Ten Ways to Get out of a Pitching Rut

Mar 28, 2014 Elizabeth Yekhtikian

It’s happened to all of us… You have a fantastic and unique story idea, and you are working like mad to get a reporter interested. Not just any  reporter-no smiling and dialing here…You already have done your homework and have a select few in mind who write about the very topic you are pitching and they are not biting. We know you haven’t committed any of these pitching sins that former reporter Lisa van der Pool warned us about in a previous InkHouse post.

So what to do when you have done your media relations 101 due diligence and there is no action-like not even a little. I have an expression for this: NR which means No Reaction. So how do you turn NR to AR: Appropriate Reaction?

Before you end up doubting yourself, feeling downright rejected and singing the pitching blues , and letting your client down, what are some ways to get out of such a rut?

  1. Take a hard and close look: Can you shorten it, make it more appealing by taking out text and adding a visual asset if available? Can you lead with a trend instead of the product news? Is there a higher level message that seems to come in at the third sentence instead of the first?
  2. Turn to a friend: Have someone you trust take a look at it after you change it: Talking to a colleague (whether a present or former colleague) when we are in the deepest of pitching ruts helps immensely. Fresh eyes can help detect any red flags, or even  help us by suggesting minor tweaks.
  3. Talk to the client: Often we are too proud or worried to admit we are not getting somewhere with a pitch. But sometimes coming clean to the client and suggesting some ideas that you can collaborate on to improve it can work magic. Make sure you have some ideas to improve the approach before talking to the client.
  4. Pick up the phone: Before emailing your pitch, can you call a reporter up? Before you think” oh Liz  that is so 2003,”think again.  It seems we are so used to emailing first, and then calling to follow up. What if you picked up the phone first and had an actual conversation with a reporter without sending it first. They wouldn’t feel annoyed because you aren’t calling to follow up. Of course, it has to be someone who is applicable and not a random reporter but actually calling someone BEFORE emailing can work wonders. And give you great feedback as to why the pitch may not be resonating.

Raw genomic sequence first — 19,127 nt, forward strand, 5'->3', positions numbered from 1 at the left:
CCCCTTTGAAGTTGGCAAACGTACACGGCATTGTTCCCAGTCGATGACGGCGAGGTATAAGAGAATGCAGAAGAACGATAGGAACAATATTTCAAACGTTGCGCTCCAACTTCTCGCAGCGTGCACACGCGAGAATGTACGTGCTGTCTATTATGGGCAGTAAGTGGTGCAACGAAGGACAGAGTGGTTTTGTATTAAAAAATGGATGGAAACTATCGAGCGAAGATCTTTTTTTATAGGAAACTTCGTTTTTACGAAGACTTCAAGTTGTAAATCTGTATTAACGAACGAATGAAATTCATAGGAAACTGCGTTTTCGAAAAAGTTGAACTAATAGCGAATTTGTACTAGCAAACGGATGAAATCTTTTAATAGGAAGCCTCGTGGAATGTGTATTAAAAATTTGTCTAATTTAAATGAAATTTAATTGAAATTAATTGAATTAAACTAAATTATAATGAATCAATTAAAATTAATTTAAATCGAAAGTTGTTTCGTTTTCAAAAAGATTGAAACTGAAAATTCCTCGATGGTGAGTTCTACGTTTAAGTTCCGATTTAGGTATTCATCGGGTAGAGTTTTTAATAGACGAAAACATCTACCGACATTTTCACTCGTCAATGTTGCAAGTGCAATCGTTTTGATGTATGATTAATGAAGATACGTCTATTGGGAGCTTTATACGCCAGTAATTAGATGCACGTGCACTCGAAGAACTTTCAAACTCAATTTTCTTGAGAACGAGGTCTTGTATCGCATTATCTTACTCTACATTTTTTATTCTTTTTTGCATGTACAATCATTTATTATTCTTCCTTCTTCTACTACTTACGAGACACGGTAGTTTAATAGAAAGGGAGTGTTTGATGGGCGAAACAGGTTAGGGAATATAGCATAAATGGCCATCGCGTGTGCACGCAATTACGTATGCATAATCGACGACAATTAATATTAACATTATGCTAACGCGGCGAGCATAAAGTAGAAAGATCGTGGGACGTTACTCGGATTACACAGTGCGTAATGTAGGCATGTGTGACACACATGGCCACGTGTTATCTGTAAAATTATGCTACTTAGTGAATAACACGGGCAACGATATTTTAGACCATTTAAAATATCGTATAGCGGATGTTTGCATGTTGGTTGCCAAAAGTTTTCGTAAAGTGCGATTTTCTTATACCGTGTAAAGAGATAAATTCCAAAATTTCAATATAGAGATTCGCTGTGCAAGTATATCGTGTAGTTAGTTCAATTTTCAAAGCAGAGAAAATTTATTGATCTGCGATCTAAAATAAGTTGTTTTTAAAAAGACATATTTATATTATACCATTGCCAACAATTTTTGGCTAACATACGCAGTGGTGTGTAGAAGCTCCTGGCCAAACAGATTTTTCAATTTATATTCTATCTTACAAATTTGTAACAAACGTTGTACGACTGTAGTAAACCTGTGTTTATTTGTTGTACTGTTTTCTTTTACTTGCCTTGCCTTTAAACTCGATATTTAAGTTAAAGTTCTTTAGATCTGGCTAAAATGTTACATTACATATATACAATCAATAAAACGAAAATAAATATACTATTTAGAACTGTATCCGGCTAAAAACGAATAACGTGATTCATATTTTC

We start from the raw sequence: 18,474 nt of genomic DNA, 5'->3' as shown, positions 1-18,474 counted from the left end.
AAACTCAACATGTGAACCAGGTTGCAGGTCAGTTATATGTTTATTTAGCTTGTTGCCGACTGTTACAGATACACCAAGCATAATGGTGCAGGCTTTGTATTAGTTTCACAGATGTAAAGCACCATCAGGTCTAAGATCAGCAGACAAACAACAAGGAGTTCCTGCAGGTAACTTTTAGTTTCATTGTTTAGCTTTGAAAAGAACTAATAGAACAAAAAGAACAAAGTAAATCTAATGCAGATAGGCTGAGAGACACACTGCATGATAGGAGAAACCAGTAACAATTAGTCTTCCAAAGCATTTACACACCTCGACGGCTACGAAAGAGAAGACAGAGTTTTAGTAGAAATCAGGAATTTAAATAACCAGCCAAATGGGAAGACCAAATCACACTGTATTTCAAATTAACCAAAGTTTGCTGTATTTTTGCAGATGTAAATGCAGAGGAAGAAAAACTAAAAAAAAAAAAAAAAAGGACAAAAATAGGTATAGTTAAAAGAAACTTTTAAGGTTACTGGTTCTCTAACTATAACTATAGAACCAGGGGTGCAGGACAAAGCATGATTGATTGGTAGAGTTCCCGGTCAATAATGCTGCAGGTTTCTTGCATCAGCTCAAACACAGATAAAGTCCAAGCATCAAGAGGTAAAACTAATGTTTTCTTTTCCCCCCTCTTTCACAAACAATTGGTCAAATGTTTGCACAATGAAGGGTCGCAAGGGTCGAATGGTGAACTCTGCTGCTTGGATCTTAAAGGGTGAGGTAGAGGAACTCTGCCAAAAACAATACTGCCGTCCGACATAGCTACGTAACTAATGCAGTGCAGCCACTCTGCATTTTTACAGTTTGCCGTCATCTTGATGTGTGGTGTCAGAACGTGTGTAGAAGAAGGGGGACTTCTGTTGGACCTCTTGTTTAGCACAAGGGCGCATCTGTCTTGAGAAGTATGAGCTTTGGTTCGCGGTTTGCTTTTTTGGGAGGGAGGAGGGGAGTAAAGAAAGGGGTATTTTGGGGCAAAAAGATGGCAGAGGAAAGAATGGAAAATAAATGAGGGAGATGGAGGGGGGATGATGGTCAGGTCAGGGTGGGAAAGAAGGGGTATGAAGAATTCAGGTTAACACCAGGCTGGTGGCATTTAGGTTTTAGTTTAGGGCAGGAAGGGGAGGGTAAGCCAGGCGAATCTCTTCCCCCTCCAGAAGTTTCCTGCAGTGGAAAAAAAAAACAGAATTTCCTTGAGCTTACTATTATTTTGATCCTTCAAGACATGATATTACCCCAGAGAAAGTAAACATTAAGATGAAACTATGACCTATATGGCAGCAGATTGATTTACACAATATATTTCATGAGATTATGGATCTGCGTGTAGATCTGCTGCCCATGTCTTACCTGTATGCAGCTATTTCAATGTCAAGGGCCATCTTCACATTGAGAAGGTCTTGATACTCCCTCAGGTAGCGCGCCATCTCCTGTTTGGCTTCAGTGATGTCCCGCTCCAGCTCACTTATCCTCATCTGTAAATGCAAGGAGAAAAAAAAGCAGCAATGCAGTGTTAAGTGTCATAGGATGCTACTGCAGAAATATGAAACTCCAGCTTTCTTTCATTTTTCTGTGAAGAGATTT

5. Don’t fear the media: If we believe strongly in our story idea, we should be confident enough to have a call with the reporter.
  6. Don’t be a stalker: If you have called and they aren’t interested move on.
  7. Take a walk: A quick change of atmosphere can refresh your thinking. What is the definition of insanity: repeating the same thing over and over again right? So don’t do this! Get moving and see if this inspires any new thinking.
  8. Find a new friend: There are always fresh targets (as long as they are relevant) to find and there is always  someone who seems to be perfect for your story idea so don’t give up.
  9. Ask them out: If you have a good relationship with a reporter and they have turned this particular story down, maybe you could ask them to meet in person and talk about what things are interesting them of late.
  10. Don’t beat yourself up: At the end of the day, it is important to have perspective and maintain your self esteem. Sometimes the best pitching outcomes come out of the times when we feel the most tested.

So before you feel like Willy Loman from Death of a Salesman, buck up! You can turn this around…And you will.

Topics: Media Relations, Public Relations
Elizabeth Yekhtikian

Elizabeth’s singular focus at InkHouse is strategic media relations. A former television reporter who covered local news, Elizabeth is also our resident media trainer.Creating and cultivating relationships with top-tier business, consumer and broadcast press is where she excels as well as helping a wide range of clients in the tech, consumer and VC space prepare for these high stakes interviews. Before joining InkHouse in 2011, Elizabeth worked for Blanc & Otus PR, serving for 11 years, where she managed both client and internal teams. She helped large enterprise technology companies such as CA Technologies with thought leadership campaigns and product launches, as well as smaller consumer tech companies such as Ziggs and Digitalsmiths find their voice in crowded markets. She holds a master’s degree in broadcast journalism from Emerson College and a bachelor’s degree in mass communications from Boston University.

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